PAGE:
During the pandemic, I watched every episode of the BBC reality archeology program, Time Team, which ran for twenty years. The show condenses three days of archaeological exploration of a site into a one hour episode. Not only did I watch every episode, it is fair to say that I became obsessed with archaeology in general.
About halfway into the pandemic, I discovered that my friend Amy had become similarly obsessed. So when I found out that the Underground Railroad Education Center in Albany, New York was offering an opportunity to volunteer to participate in a five day dig they had planned for August, I called Amy and said, “Wanna do it?” She replied, “Hell yeah!”
On Monday morning at 9am on the 22nd of August, we found ourselves at 194 Livingston Avenue, the UGRR Education Center’s headquarters housed in the home formerly lived in by Stephen and Harriet Myers who were the most prominent people in Albany involved in the Underground Railroad before the Civil War.
The dig was not in the yard of Stephen and Harriet Myers, but next door in the lot where a building once stood that was the home of fellow Underground Railroad participant, Dr. Thomas Elkins. Elkins, also African American, who is listed variously in the census as a druggist, dentist and physician, was born free in the city of New York in 1819. Elkins studied under three prominent doctors and received additional medical training in Montreal.
Paul Stewart, who along with his wife Mary Liz, founded the Center and purchased the Myers home and adjoining lots about twenty years ago and turned it into a museum, gathered the volunteers and gave us an overview of the workings of the Underground Railroad in Albany.
Archaeologists Matt Kirk, Adam Luscier and Max Blumenfruct of Hartgen Associates oversaw the dig and taught us five amateurs the ropes. The location of the two one-meter-by-one-meter holes was predetermined where the archaeologists thought there might be the remains of an old cistern. We did not find the cistern but we found a lot of other stuff.
First, we removed the bricks that covered the area, (perhaps an old patio) then set the strings that delineated the holes. We started digging. Our efforts were feeble, so the experienced archaeologists went to town, quickly removing the first 10 centimeters of earth into the buckets for us to sift.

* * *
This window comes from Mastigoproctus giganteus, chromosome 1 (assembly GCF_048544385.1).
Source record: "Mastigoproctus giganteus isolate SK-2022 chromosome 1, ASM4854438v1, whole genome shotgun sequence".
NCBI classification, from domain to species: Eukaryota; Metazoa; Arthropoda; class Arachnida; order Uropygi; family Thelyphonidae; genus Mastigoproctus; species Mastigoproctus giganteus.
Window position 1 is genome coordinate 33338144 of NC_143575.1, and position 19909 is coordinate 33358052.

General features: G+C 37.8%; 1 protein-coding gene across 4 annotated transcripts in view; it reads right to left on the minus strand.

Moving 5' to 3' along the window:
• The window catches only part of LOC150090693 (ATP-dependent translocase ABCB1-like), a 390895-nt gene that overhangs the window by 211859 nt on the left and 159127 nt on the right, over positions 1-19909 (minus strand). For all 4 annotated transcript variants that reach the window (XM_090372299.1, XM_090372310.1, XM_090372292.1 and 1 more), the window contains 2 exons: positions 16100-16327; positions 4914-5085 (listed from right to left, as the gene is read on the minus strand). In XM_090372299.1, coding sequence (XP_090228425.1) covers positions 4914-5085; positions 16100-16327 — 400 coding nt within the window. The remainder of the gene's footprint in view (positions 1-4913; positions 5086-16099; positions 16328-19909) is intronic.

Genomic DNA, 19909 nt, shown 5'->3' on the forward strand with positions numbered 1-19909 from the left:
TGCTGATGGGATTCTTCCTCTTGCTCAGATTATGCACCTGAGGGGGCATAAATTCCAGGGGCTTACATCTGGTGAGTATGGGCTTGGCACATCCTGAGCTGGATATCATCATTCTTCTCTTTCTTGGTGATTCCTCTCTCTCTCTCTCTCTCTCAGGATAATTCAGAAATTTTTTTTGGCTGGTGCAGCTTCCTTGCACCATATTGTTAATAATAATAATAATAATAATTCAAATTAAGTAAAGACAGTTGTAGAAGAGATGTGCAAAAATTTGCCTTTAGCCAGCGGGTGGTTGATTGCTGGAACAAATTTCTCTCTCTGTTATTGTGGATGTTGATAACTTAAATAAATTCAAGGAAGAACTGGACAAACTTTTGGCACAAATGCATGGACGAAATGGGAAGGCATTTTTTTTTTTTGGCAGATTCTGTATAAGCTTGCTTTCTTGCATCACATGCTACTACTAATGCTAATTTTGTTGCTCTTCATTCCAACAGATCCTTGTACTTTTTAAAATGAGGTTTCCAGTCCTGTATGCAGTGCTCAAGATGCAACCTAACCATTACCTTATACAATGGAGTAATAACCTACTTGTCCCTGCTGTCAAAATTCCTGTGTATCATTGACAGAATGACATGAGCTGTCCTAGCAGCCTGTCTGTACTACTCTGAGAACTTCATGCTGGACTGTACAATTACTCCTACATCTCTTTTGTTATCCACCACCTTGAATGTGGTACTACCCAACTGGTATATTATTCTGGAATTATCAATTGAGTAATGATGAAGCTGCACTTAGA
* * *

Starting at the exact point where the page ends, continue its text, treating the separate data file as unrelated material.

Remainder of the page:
Glittering in the bright sun, we picked out pieces of brick and coal, glass, pottery, shell and bone and carefully placed the bits into labeled bags. Cries of, “I think it is a button!” or “It’s either a washer or a Chinese coin!” rang out. Occasionally, we’d call for the archaeologists to help identify a dirt-encrusted artifact leading to interesting discussions. For example, a circular object was identified as part of a sturgeon spine. In the 19th century and before, the prehistoric-looking fish were rife in the Hudson River, until they were hunted to near extinction. The eight-foot-long creatures were piled on the decks of ships like logs, and shipped out as “Albany beef.”
Dig, sift, measure and record, then dig again is how our days went. The stratigraphy, or layers of varying soil types became apparent as we journeyed through time past.
The underground railroad – the system by which people who were enslaved could seek freedom in the north – New York abolished slavery in 1827 – varied over time and was different in different places. Anyone, white or black, free or enslaved, traveled from New York to Albany by way of the Hudson. First there were sailing sloops but by 1840 there were over one hundred side-wheel steamers plying the river. Many of the boatmen or the ”hands on deck” were African American men. Indeed, the US Census reveals that several of the neighbors of the Myers’ and Elkins’ were working as boatmen.
It was easy to imagine small groups of people dogged with determination in their attempt to escape the brutal conditions of violence and unpaid forced labor of the south, breathing a sigh of relief when Harriet and Stephen Myers welcomed them into their ample brick townhouse. If they needed medical attention, Dr. Elkins was just next door.
Upon closer examination, we could conclude that Thomas Elkins was comfortable – in the dirt we found shards of imported from Staffordshire, England transfer dishware and even some Chinese export porcelain. Was it a teapot? Part of a platter? Along with these “fancy” bits, there were also pieces of everyday stoneware crockery.
One afternoon, we took a field trip to the vast Albany Rural Cemetery to see the grave of Dr. Thomas Elkins which was marked with an impressive marble obelisk.He lived from 1819 to 1900 and Paul Stewart said he likes to think that he was hopeful at the end; the terrible Civil War made slavery against the law at last.
On the fifth and final day of the dig, we set up basins and colanders, and cleaned the leftovers of life with toothbrushes. It was a muddy business. The volunteers were presented with humorous certificates and with bon ami and sore muscles, we departed Albany, having glimpsed a time, not that long ago, when one’s entire work and life status depended on one’s skin color. Only goodwill by well-intentioned strangers and later by the violence of the Civil War did this country vanquish the cruelty and greed that was institutionalized slavery.
And be sure to visit the Underground Railroad Education Center at 194 Livingston Avenue, Albany, NY.
Photos, from above: Archeology dig at Dr. Thomas Elkins’ residence in Albany (Enid Mastrianni photo); a portrait of Dr. Thomas Elkins; and some of the artifacts founds during the dig (Enid Mastrianni photo).